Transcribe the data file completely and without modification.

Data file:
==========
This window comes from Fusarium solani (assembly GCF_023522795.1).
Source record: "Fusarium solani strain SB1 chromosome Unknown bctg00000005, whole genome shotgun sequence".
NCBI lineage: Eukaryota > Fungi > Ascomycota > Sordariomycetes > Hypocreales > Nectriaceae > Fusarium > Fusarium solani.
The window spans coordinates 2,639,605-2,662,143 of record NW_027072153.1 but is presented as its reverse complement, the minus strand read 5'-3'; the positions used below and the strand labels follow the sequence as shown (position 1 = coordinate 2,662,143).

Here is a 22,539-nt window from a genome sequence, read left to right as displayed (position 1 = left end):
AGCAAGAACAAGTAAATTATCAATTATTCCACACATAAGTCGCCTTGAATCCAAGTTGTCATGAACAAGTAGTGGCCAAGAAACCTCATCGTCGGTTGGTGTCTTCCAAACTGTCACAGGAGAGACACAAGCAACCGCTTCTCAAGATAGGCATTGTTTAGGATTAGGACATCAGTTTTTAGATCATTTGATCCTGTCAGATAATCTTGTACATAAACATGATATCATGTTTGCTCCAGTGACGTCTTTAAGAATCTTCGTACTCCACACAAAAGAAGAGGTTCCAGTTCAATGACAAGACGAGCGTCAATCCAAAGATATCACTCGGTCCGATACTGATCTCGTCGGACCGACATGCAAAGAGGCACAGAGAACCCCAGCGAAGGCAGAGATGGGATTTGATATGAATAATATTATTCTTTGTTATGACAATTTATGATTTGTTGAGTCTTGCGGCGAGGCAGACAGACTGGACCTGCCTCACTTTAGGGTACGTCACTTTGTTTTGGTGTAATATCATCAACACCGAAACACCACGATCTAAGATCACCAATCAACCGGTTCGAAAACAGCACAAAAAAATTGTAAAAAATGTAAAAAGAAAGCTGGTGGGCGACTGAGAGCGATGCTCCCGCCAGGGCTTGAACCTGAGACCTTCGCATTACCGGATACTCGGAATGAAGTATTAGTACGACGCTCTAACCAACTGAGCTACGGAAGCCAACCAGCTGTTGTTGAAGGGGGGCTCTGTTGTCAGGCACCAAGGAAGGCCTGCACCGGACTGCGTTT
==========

This window comes from Fusarium solani (assembly GCF_023522795.1).
Source record: "Fusarium solani strain SB1 chromosome Unknown bctg00000005, whole genome shotgun sequence".
NCBI lineage: Eukaryota > Fungi > Ascomycota > Sordariomycetes > Hypocreales > Nectriaceae > Fusarium > Fusarium solani.
The window spans coordinates 2,639,605-2,662,143 of record NW_027072153.1 but is presented as its reverse complement, the minus strand read 5'-3'; the positions used below and the strand labels follow the sequence as shown (position 1 = coordinate 2,662,143).

Here is a 22,539-nt window from a genome sequence, read left to right as displayed (position 1 = left end):
AGCAAGAACAAGTAAATTATCAATTATTCCACACATAAGTCGCCTTGAATCCAAGTTGTCATGAACAAGTAGTGGCCAAGAAACCTCATCGTCGGTTGGTGTCTTCCAAACTGTCACAGGAGAGACACAAGCAACCGCTTCTCAAGATAGGCATTGTTTAGGATTAGGACATCAGTTTTTAGATCATTTGATCCTGTCAGATAATCTTGTACATAAACATGATATCATGTTTGCTCCAGTGACGTCTTTAAGAATCTTCGTACTCCACACAAAAGAAGAGGTTCCAGTTCAATGACAAGACGAGCGTCAATCCAAAGATATCACTCGGTCCGATACTGATCTCGTCGGACCGACATGCAAAGAGGCACAGAGAACCCCAGCGAAGGCAGAGATGGGATTTGATATGAATAATATTATTCTTTGTTATGACAATTTATGATTTGTTGAGTCTTGCGGCGAGGCAGACAGACTGGACCTGCCTCACTTTAGGGTACGTCACTTTGTTTTGGTGTAATATCATCAACACCGAAACACCACGATCTAAGATCACCAATCAACCGGTTCGAAAACAGCACAAAAAAATTGTAAAAAATGTAAAAAGAAAGCTGGTGGGCGACTGAGAGCGATGCTCCCGCCAGGGCTTGAACCTGAGACCTTCGCATTACCGGATACTCGGAATGAAGTATTAGTACGACGCTCTAACCAACTGAGCTACGGAAGCCAACCAGCTGTTGTTGAAGGGGGGCTCTGTTGTCAGGCACCAAGGAAGGCCTGCACCGGACTGCGTTT